Foreign investments

Philippines: Amendments to the Foreign Investment Act of 1991 are enacted

In short

On March 2, 2022, President Rodrigo Duterte signed into law Republic Act No. 11647 (RA 11647), also known as the “Foreign Investment Promotion Act, thereby amending Republic Act No. 7042, also known as the “Foreign Investments Act 1991 (FIA)”, as amended, and for other purposes”.

RA 11647 establishes the Inter-Agency Investment Promotion Coordinating Committee (IIPCC), which will promote and facilitate the government’s efforts to encourage foreign investment into the country, with the Department of Trade and Industry (DTI) acting in as lead agency of the IIPCC.

While RA 11647 still reserves investments in domestic micro and small enterprises (SMEs) with paid up share capital of less than USD 200,000 for Philippine nationals, foreign nationals can now invest in SMEs with a minimum paid up capital of USD 100,000. $000 if the business: (1) is involved in advanced technology, as determined by the Department of Science and Technology; (2) is approved as a startup or startup facilitator by major host agencies pursuant to Republic Act No. 11337, also known as the Startup Innovator Act (RA) 11337); or (3) has a majority of its direct employees as Filipinos, and the number of Filipino employees is not less than 15.

These changes make it easier for foreign companies to invest in the Philippine market. These investments should not only contribute to sustainable, inclusive, resilient and innovative economic growth, but also increase competition in the Philippine market, which should translate into lower prices and better products and services for consumers.

Along with this spurt of economic growth, RA 11647 also balances the need to strengthen the nation’s national security. Under this law, the IIPCC, in coordination with the National Security Council (NSC) and the National Economic Development Authority (NEDA), must review foreign investments involving industries related to the military, cyber infrastructure, transport by pipeline or other activities likely to threaten the territory. the integrity and safety, security and welfare of Philippine citizens in certain cases.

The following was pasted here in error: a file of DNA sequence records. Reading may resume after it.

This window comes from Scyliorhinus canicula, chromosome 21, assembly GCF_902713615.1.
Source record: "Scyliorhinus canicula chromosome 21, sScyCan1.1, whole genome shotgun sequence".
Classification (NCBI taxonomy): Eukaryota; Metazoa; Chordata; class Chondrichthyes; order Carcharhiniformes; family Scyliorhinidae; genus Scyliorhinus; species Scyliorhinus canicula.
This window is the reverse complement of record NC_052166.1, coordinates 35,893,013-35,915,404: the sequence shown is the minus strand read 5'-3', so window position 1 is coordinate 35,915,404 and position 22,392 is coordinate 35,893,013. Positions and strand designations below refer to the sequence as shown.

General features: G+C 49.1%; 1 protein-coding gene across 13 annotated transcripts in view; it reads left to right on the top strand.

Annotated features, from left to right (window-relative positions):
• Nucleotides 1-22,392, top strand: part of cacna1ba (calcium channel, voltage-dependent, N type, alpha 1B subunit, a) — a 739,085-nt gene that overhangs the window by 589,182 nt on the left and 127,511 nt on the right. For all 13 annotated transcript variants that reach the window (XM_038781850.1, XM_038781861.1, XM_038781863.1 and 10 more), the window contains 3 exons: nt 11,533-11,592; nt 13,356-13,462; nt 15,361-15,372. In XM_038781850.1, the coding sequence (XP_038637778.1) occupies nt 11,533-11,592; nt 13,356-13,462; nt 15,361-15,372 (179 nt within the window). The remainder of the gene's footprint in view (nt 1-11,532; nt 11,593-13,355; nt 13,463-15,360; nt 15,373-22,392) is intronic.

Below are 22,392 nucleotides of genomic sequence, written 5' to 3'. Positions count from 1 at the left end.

Recommended actions

Existing businesses should familiarize themselves with the new requirements and closely monitor the future development of regulations issued under RA 11647. Foreign investors can seize the enactment of RA 11647 as an opportunity to invest in SMEs and other liberalized industries in the Philippines. With RA 11647, start-ups or start-up facilitators looking to do business in the Philippines can enter the market with a paid-up capital of USD 100,000. Additionally, foreign investors can hire Filipinos for the majority of their direct employees and ensure that there are at least 15 Filipino employees in their company so that they can benefit from the lower contributed capital of only 100,000. usd. In addition, the creation of the IIPCC and the criminal anti-corruption provision in the law facilitate investing and doing business in the Philippines.

More in detail

Here are the main provisions of RA 11647:

1. Creation of the IPCC

  • The IIPCC will be responsible for promotion and facilitation efforts to encourage foreign investment in the Philippines.1 With the IIPCC spearheading these efforts, the government’s foreign investment promotion activities will be coherent and harmonized, and bureaucracy and paperwork can be minimized to facilitate the entry of foreign investors. It also reduces opportunities for bribery and corruption since the IIPCC will be the primary coordinating body for all government foreign investment promotions and plans.
  • The IIPCC will develop a comprehensive medium and long-term Foreign Investment Promotion and Marketing Plan (FIPMP) based on competitive advantages, natural resources, skills and education development and international market potential, and that is consistent with the strategic investment priorities under Title XIII of the National Internal Revenue Code (NIRC), as amended by Section 16 of the Business Recovery and Business Tax Incentives Act (“CREATE“).
  • The FIPMP, containing further details, including IIPCC procedures, contacts and schedules, among others, will be uploaded to an online portal. The database, which is part of the online portal, also aims to include a directory of local companies able and willing to partner with potential foreign investors. The DTI will promulgate rules relating to the implementation of this provision.

2. Changes to List B of Foreign Negative List